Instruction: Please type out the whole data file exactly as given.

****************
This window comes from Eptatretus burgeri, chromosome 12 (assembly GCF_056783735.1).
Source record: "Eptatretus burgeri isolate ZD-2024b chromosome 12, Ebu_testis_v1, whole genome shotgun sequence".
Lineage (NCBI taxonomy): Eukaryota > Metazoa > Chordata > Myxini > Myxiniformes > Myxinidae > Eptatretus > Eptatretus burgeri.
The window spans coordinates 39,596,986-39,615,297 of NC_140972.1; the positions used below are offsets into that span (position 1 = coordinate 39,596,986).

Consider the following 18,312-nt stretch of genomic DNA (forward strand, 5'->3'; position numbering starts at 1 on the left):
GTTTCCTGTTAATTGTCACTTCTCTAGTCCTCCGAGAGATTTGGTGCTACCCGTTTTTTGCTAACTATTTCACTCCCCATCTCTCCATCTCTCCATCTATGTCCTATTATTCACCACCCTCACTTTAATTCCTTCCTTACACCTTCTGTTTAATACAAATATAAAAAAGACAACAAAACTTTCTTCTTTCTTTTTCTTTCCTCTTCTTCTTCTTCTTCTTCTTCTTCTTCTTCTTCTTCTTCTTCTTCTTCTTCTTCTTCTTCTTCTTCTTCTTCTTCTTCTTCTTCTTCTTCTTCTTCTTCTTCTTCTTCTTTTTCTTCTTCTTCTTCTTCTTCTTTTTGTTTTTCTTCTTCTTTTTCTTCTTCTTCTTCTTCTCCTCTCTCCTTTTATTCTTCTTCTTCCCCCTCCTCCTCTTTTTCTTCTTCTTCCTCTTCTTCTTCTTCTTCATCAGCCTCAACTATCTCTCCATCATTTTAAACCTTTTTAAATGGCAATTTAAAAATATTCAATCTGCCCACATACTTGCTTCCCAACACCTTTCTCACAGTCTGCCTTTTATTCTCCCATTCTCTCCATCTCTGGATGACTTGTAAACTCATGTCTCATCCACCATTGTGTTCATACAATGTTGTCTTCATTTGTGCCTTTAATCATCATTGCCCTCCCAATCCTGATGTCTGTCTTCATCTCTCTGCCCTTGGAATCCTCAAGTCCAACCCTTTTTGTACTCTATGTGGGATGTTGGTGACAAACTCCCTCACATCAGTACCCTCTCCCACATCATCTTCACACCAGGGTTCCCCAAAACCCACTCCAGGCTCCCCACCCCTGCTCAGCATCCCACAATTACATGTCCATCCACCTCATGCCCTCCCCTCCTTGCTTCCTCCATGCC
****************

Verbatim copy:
This window comes from Eptatretus burgeri, chromosome 12 (assembly GCF_056783735.1).
Source record: "Eptatretus burgeri isolate ZD-2024b chromosome 12, Ebu_testis_v1, whole genome shotgun sequence".
Lineage (NCBI taxonomy): Eukaryota > Metazoa > Chordata > Myxini > Myxiniformes > Myxinidae > Eptatretus > Eptatretus burgeri.
The window spans coordinates 39,596,986-39,615,297 of NC_140972.1; the positions used below are offsets into that span (position 1 = coordinate 39,596,986).

Consider the following 18,312-nt stretch of genomic DNA (forward strand, 5'->3'; position numbering starts at 1 on the left):
GTTTCCTGTTAATTGTCACTTCTCTAGTCCTCCGAGAGATTTGGTGCTACCCGTTTTTTGCTAACTATTTCACTCCCCATCTCTCCATCTCTCCATCTATGTCCTATTATTCACCACCCTCACTTTAATTCCTTCCTTACACCTTCTGTTTAATACAAATATAAAAAAGACAACAAAACTTTCTTCTTTCTTTTTCTTTCCTCTTCTTCTTCTTCTTCTTCTTCTTCTTCTTCTTCTTCTTCTTCTTCTTCTTCTTCTTCTTCTTCTTCTTCTTCTTCTTCTTCTTCTTCTTCTTCTTCTTCTTCTTCTTCTTTTTCTTCTTCTTCTTCTTCTTCTTTTTGTTTTTCTTCTTCTTTTTCTTCTTCTTCTTCTTCTCCTCTCTCCTTTTATTCTTCTTCTTCCCCCTCCTCCTCTTTTTCTTCTTCTTCCTCTTCTTCTTCTTCTTCATCAGCCTCAACTATCTCTCCATCATTTTAAACCTTTTTAAATGGCAATTTAAAAATATTCAATCTGCCCACATACTTGCTTCCCAACACCTTTCTCACAGTCTGCCTTTTATTCTCCCATTCTCTCCATCTCTGGATGACTTGTAAACTCATGTCTCATCCACCATTGTGTTCATACAATGTTGTCTTCATTTGTGCCTTTAATCATCATTGCCCTCCCAATCCTGATGTCTGTCTTCATCTCTCTGCCCTTGGAATCCTCAAGTCCAACCCTTTTTGTACTCTATGTGGGATGTTGGTGACAAACTCCCTCACATCAGTACCCTCTCCCACATCATCTTCACACCAGGGTTCCCCAAAACCCACTCCAGGCTCCCCACCCCTGCTCAGCATCCCACAATTACATGTCCATCCACCTCATGCCCTCCCCTCCTTGCTTCCTCCATGCC